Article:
A new world generates a new language. Andrei Platonov searched for this different sound his entire life. The rhythm for his expedition was set by the railway: Born into the working class in Voronezh in southern Russia in 1899, he was sent to work in a locomotive factory as a child. The revolution enabled him to become an engineer, a dreamer of machines and their possibilities, who fought on the front of the revolution and encountered hunger, utopia and violence in the steppe landscapes of the civil war. In the novel Tschewengur, his magnum opus, these elements flow together into a linguistic work of art. His perspective is that of those who suffer the most, the farmers subject to famine and drought, the roamers without land or property, those people without language, writing and history. Built on the threshold of death, their world is broken into by mechanisation and reorganization through the revolution. They are supposed to become »subjects« and create a new world, instead of enduring the old one. Sent by the young Communist party, two extremely different anti-heroes set out to find communism in the expanses of the steppe landscape. They encounter a mythical world inhabited by strange creatures, a world in which humans are part of the structure of things and no longer its rulers, in which the syntax of life together is built anew. In the small town Tschewengur, which they finally reach, the stuff of everyone’s dreams appears to have been achieved: the end of all disagreements.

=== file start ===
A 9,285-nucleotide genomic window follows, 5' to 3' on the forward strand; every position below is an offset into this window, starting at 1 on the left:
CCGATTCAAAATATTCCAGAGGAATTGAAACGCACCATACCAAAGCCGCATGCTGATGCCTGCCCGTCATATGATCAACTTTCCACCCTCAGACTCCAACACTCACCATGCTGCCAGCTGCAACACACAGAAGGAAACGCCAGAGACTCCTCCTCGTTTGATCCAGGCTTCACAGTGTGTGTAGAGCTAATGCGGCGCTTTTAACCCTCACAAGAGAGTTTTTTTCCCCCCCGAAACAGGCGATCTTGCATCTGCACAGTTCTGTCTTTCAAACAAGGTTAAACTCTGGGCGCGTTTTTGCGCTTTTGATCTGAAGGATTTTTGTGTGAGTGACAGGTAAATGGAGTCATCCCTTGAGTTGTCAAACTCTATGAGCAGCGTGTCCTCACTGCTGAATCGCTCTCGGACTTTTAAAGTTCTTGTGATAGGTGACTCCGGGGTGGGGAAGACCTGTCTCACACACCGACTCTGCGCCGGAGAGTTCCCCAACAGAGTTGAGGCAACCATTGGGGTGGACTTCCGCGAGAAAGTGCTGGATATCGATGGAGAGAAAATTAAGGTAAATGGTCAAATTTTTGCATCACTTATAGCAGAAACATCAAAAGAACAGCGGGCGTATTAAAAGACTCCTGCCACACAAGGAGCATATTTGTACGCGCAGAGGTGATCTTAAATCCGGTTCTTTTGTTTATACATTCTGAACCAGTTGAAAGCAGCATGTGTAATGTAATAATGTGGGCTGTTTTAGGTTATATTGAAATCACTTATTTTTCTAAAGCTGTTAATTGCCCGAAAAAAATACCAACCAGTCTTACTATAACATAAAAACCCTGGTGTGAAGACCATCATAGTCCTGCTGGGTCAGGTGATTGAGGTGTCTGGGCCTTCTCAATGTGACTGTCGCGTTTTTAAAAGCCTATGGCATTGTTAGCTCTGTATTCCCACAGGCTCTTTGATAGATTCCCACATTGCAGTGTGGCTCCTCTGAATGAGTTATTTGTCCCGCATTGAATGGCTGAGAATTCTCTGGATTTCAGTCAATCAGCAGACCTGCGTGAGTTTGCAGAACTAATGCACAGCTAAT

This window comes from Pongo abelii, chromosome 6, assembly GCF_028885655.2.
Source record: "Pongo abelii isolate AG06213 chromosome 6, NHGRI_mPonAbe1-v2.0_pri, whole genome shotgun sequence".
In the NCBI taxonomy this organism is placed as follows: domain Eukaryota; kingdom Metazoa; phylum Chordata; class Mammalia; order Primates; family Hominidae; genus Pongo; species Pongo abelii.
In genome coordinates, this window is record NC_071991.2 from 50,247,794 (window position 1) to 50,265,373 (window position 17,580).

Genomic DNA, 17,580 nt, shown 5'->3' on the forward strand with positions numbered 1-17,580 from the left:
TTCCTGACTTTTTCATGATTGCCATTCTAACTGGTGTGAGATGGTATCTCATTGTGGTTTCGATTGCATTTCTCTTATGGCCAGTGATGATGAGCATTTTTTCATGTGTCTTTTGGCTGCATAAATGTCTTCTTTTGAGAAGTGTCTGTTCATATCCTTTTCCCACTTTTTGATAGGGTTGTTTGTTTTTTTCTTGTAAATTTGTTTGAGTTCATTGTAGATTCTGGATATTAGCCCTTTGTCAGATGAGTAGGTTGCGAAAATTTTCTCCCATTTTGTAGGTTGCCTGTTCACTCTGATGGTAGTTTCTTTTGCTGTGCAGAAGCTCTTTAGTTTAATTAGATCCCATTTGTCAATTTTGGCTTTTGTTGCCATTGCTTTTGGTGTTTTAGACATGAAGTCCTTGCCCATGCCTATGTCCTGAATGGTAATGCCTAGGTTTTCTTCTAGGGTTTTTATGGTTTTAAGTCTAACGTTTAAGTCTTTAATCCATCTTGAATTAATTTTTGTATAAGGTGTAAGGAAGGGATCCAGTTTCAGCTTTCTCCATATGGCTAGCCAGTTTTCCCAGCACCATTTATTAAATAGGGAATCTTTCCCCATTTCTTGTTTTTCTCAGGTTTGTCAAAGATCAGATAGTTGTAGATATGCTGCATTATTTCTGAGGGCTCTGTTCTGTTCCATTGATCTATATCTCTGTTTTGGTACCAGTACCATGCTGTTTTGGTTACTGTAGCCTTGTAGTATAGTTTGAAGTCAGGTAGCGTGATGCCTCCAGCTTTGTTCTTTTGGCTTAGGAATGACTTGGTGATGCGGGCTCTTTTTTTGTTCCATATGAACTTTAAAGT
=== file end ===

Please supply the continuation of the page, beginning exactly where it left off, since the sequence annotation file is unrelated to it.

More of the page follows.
»In that hour, perhaps, happiness itself sought those who would be happy, but the happy were resting after their social worries of the day and did not remember their kinship with happiness.« (Tschewengur, English translation by Anthony Olcott)
Like two exclamation marks robbed of their meaning, two cement towers stand on the premises of an industrial park in Lichtenberg: the remains of the warehouse complex at the state-owned VEB Elektrokohle, today the offices of architect Arno Brandlhuber. A landscape made of cement and forgetting, weeds and artificiality, GDR ruins and the import industry. When it became clear in January that the planned premiere of Sebastian Baumgarten’s stage adaptation of this masterpiece was not going to take place, the team re-defined the production and moved out of the Gorki to Lichtenberg. There, between turbo capitalism, art space and the residues of socialist urbanism, space could be found for Platonov’s language. The work is now being presented as a cinematic photo essay in September 2021.
Performance rights: Suhrkamp Verlag Berlin
Photo: Esra Rotthoff